Structure of Collagen

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  • Collagen is a member of a family of naturally occurring proteins. It is one of the most plentiful proteins present in mammals, and it is responsible for performing a variety of important biological functions. It is most well-known for the structural role it plays in the body. Collagen is present in large quantities in connective tissue and provides tendons and ligaments with tensile strength, and skin with elasticity. It often works in conjunction with other important proteins, such as keratin and elastin.
  • About one-quarter of all of the protein in your body is collagen. Collagen is a major structural protein, forming molecular cables that strengthen the tendons and resilient sheets that support the skin and internal organs. Bones and teeth are made by adding mineral crystals to collagen. Collagen provides structure to our bodies, protecting and supporting the softer tissues and connecting them with the skeleton. But, in spite of its critical function in the body, collagen is a relatively simple protein.
  • Each fiber of collagen contains thousands of individual collagen molecules that are bound together by cross-linking and staggered covalent bonds. Covalent bonds are the strongest bonds that can exist among protein molecules. The collagen molecules themselves are made from 3 individual polypeptides or strings of amino acids. The strands wind around one another in an alpha-helix. The helix forms because of the regular amino acid sequence of the strands. The sequence is a repeating pattern of glycine-proline-X, where X can be any amino acid.

collagen molecules

  • A special amino acid sequence makes the tight collagen triple helix particularly stable. Every third amino acid is a glycine, and many of the remaining amino acids are proline or hydroxyproline. A classic triple helix is shown here in the image. Notice how the glycine forms a tiny elbow packed inside the helix, and the proline and hydroxyproline smoothly bend the chain back around the helix. In this structure, the researchers placed a larger alanine amino acid in the position normally occupied by glycine, showing that it crowds the neighboring chains.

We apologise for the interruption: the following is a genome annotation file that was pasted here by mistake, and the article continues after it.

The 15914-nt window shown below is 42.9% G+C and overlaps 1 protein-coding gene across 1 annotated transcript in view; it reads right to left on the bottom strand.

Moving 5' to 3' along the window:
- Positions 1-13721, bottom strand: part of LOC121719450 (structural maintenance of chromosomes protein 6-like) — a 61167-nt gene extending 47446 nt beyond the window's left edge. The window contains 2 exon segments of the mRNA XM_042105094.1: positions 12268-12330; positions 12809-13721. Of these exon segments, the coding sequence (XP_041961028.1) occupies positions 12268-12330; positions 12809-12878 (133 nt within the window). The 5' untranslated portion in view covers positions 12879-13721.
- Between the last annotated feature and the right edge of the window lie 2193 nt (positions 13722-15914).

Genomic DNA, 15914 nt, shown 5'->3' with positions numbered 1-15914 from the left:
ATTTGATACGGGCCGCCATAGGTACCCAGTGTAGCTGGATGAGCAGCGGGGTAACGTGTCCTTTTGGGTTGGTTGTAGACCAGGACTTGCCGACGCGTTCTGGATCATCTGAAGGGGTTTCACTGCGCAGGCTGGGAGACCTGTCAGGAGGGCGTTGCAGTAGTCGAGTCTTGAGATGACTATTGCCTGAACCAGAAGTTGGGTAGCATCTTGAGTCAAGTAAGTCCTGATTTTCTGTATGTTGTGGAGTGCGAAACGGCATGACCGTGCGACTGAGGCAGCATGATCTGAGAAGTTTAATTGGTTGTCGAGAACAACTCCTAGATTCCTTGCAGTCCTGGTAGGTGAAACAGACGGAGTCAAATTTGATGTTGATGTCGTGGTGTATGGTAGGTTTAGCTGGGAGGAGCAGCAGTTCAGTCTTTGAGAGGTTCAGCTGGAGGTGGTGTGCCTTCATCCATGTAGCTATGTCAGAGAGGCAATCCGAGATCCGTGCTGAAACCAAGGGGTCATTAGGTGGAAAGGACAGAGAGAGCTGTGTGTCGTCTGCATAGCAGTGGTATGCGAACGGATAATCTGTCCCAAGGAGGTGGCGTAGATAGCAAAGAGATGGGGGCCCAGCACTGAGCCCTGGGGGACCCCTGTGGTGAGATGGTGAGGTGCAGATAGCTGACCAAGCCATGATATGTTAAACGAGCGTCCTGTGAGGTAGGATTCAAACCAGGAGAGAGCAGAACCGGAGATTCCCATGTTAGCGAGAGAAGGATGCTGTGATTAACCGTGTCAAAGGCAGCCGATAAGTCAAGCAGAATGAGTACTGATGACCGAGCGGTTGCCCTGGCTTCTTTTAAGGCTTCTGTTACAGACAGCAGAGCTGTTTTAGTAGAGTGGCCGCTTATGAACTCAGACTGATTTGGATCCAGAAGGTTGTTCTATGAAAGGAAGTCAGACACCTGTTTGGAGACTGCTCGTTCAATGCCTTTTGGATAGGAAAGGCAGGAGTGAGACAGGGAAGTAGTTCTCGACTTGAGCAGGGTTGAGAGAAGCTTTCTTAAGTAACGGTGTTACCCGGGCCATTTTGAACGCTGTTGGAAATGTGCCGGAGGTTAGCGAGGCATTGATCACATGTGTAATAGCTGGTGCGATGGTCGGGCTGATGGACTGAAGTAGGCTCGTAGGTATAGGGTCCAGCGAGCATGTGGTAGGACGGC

• The collagen helix shown on the right contains a segment of human collagen. Notice that the top half is very uniform, where the sequence is the ideal mixture of glycine and prolines. At the bottom, the helix is less regular, because many different amino acids are placed between the equally-spaced glycines.collagen-helix
  • Twenty-eight different types of collagen have been identified in vertebrates. Collagen types I to IV are the most prevalent. The unique properties of each type are due to segments in the collagen molecules that disrupt the helical structure. These are caused by the amino acids in the X positions of the polypeptide sequence. Different tissues of the body contain different amounts of each type of collagen. For example, cartilage contains a lot of type II, whereas type IV is mostly found in basement membranes.
  • Hydroxyproline, which is critical for collagen stability, is created by modifying normal proline amino acids after the collagen chain is built. The reaction requires vitamin C to assist in the addition of oxygen. Unfortunately, we cannot make vitamin C within our bodies, and if we don’t get enough in our diet, the results can be disastrous. Vitamin C deficiency slows the production of hydroxyproline and stops the construction of new collagen, ultimately causing scurvy. The symptoms of scurvy – loss of teeth and easy bruising – are caused by the lack of collagen needed to repair the wear-and-tear caused by everyday activities.
  • A number of diseases are associated with collagen abnormalities or damage. These can be acquired or caused by a genetic mutation. Ehlers-Danlos syndrome is a genetic disease that results in abnormal collagen production. Symptoms include bruising and hyperelasticity of the skin. Scurvy is an acquired collagen-associated disease caused by vitamin C deficiency. Vitamin C is needed to produce the essential amino acids used to make collagen. Without it, collagen fibers cannot be repaired, and blood vessels, tendons, and bones become fragile.
  • Collagen from livestock animals is a familiar ingredient in cooking. Like most proteins, when collagen is heated, it loses all of its structure. The triple helix unwinds and the chains separate. Then, when this denatured mass of tangled chains cools down, it soaks up all of the surrounding water like a sponge, forming gelatin.
  • We make many different kinds of collagen which form long ropes and tough sheets that are used for structural support in mature animal,s and as pathways for cellular movement during development. All contain a long stretch of triple helix connected to different types of ends. The simplest is merely a long triple helix with blunt ends. These ‘type I’ collagen molecules associate side-by-side, like fibers in a rope, to form tough fibrils. These fibrils crisscross the space between nearly every one of our cells.
  • This illustration depicts a basement membrane, which forms a tough surface that supports the skin and many organs. A different collagen – ‘type IV’ – forms the structural basis of this membrane. Type IV collagen has a globular head at one end and an extra tail at the other. The heads bind strongly together, head-to-head, and four collagen molecules associate together through their tails, forming an X-shaped complex. Using these two types of interactions, type IV collagen forms an extended network, shown here in light blue. Two other molecules – cross-shaped laminin (blue-green) and long, snaky proteoglycans (green) – fill in the spaces, forming a dense sheet.hydroxyproline

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